Biloxi (UK) Biloxi, Pronunciation: [blksi] |b|LUK|see, which is similar to the original pronunciation in Varasi) is a city located on the Gulf of Mexico in southern Mississippi, the United States. It is located about 135km east of New Orleans and about 95km west of Mobil. Along with Gulfport, which is adjacent to the west, it is the location of the county office in Harrison County in the same province. In the 2000 census, the population was 50,644 and the third largest city in the state, but as a result of the decrease in population due to the influence of Hurricane Katrina, the population decreased to 44,054 in 2010, surpassing South Haven and Hattisberg, and ranking fifth in the state. It forms the Gulfport-Biloxi metropolitan area and the Gulfport-Birokushi-Pascagura metropolitan area together with Gulfport.
City of Biloxi
Bylox City Casino Town Sunset View
a location in Biloxi City in Harrison County, Mississippi
City of Biloxi
|mayor||A. J. Holloway|
|region||120.5 km2 (46.5 mi2)|
|land||98.5 km2 (38.0 mi2)|
|water surface||22.0 km2 (8.5 mi2)|
|water area ratio||18.27%|
|Elevation||6 m (20 ft)|
|population||(as of 2010)|
|equal time||Eastern Standard Time (UTC-6)|
|daylight saving time||Eastern Daylight Time (UTC-5)|
|Official website: City of Biloxi|
The coast of Biloxi is directly connected to Mississippi Sound, and the islands are connected to the Gulf of Mexico to form a breakwater. Casinos are lined up along the coast.
The city has a Keisler Air Force Base, where the 81st Training Squadron and 403rd Squadron of the United States Air Force Reserve are stationed.
The history of Biloxi has been over 300 years. The first permanent frontier in the French territory of Louisiana was the Fort Maurice, also known as the Old Biloxi, on the other side of the Biloxi Bay. In 1699, Pierre Le Moine Dibeaville ordered the Spanish Florida and Louisiana to separate the Perdid River near Pensacola in Florida.
The French name Biloxi was spelled 'Bilocci' and the English translation of 'Fort Bilocci' was found on the map from 1710 to 1725.
In 1720, the administrative capital of Louisiana, French territory, was transferred from Mobil in Alabama to Biloxi. Louisiana, a part of Nouvelle France, was called 'La Louisiana' in French at that time, but today it is called 'La Louisiana Français' to distinguish it from Louisiana.
The colonial governor, Dibeaville, for fear of high tide and hurricanes, built a new inland port town named 'Le Nouvelle Oryan' from 1718 to 1720 with the aim of transferring the capital, and in 1723, moved the capital from Bilox. This was the present New Orleans.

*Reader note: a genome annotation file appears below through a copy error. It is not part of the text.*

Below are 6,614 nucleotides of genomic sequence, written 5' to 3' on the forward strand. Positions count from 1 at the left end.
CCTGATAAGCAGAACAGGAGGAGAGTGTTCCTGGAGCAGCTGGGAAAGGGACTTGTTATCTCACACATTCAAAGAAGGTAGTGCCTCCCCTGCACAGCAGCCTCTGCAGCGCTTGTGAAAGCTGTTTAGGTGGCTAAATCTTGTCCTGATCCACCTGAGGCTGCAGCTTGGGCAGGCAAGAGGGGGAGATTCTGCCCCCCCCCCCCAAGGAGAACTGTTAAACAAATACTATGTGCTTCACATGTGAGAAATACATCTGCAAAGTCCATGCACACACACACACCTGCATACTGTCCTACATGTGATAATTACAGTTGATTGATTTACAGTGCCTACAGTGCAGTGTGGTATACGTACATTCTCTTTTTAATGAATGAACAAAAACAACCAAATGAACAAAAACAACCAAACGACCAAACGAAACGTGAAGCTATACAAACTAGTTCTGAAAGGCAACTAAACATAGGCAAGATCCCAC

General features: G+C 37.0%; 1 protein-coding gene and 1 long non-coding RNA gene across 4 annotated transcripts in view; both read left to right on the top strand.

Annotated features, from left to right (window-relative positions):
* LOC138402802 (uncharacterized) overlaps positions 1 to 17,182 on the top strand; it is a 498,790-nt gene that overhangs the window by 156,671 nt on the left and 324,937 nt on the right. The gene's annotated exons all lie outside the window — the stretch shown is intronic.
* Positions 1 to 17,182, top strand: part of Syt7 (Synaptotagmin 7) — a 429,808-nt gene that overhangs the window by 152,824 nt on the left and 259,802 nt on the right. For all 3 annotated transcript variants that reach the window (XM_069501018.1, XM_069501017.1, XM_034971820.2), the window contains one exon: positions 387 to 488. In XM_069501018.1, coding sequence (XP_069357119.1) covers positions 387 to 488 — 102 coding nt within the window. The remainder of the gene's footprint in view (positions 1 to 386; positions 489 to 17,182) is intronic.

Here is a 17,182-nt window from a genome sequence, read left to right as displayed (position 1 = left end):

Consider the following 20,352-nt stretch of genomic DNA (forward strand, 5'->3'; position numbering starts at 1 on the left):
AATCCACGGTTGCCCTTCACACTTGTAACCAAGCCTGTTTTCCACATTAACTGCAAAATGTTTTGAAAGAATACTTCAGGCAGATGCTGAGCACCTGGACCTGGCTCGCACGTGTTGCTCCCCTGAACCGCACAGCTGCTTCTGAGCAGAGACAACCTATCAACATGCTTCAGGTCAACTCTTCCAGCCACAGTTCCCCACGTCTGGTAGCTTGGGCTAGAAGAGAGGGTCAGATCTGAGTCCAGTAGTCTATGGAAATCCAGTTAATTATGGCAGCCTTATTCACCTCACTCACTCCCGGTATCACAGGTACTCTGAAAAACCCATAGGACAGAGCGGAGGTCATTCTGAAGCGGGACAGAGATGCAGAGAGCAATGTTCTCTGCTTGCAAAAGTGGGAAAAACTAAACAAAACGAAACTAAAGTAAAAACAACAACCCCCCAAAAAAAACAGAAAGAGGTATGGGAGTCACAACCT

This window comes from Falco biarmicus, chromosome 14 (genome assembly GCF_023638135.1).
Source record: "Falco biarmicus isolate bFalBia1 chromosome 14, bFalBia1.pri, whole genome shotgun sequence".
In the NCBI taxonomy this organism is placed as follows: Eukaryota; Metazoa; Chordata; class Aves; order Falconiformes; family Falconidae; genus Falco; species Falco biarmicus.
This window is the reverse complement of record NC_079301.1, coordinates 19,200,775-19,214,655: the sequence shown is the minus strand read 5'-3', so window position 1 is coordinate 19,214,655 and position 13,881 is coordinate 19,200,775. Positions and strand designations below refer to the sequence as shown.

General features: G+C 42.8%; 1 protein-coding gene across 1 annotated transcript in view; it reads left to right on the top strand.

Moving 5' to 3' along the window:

In 1763, in the Paris Convention, which was the result of the Seven Years' War in which England won the Seven Years' War, France ceded Louisiana, except New Orleans, to the United Kingdom in a place east of the Mississippi River. At the same time, the land west of the New Orleans and Mississippi River was ceded to Spain by the Treaty of Fontainebleau.
The area was ruled by the United Kingdom from 1763 to 1779 and then by Spain until 1798. In spite of this fact, Biloxi remained characteristic of French style. In 1811, Biloxi came under the control of the United States as part of the Mississippi Territory. Mississippi, including Biloxi, was promoted to a state in 1817.
Around this time, Biloxi started to grow. It became a summer resort, taking advantage of its proximity to New Orleans and its proximity to the sea. A well-heeled farmer and merchant built a summer house. Hotels and rental cottages were built for those who couldn't build their houses.
The best known Birokushi Light house is Birokushi Light house. This was brought to Japan after it was made in Baltimore and completed in May 1848. Of the 12 light houses that were built on the Gulf of Mexico at that time, only two of them remain.
During the early Civil War, the Northern Army occupied Ship Island off the coast of Birox, and Birox practically fell into the hands of the Northern Army. Because there was no big battle around here, Biloxi was not directly damaged by the war. After the war ended, some people had feelings closer to the north.
After the war, Biloxi again developed into a tourist destination. With the opening of the railroad, its popularity increased. In 1881, the first canned food factory was built in the town, and then other factories continued. As Biloxi grew up and a group of different ethnic groups came to the town to work at food plants, Birokushi began to have a cross-cultural personality.
During World War II, the U.S. Army Air Force built Keesler Field and the current Keesler Air Force Base, which became a major training facility and repair facility for aircraft. As a result, Biloxi's economy grew rapidly and various ethnic groups gathered again. The first Jewish synagogue was constructed by 1958.
The history of the Biloxi casino started in the 1940s, and a substantially illegal open gambling was held at a casino in Broadwater Beat Resort. Open gambling ended once in the 1950s. The Gulf of Mexico in Mississippi became known as the "Riviera of the Poor" and many families from the South, who were interested in fishing, visited the area during the summer. Many people caught shrimp boats and oysters in fishing.
In the early 1960s, the Gulf of Mexico once again replaced Florida for the North and became the center of Biloxi. The hotel in Biloxi has been renovated to increase its comfort and hired chefs from France and Switzerland to serve the best seafood dishes in the country.
In the 1990s, legal gambling was introduced in Mississippi and Biloxi changed again. Biloxi became the center of the casino and many hotels and other facilities brought millions of dollars in tourism revenues to the city. Famous casino facilities included Bo Liverge Casino Resort, Hard Rock Casino and Resort, Casino Magic, Grand Casino, Isle of Capri Casino Resort, Boom Town Casino, President Casino Broadwater Resort and Imperial Palace. Like Tunica County in the northern part of the state, Biloxi and the Gulf Area of Mexico were considered a leading gamble center in the southern United States.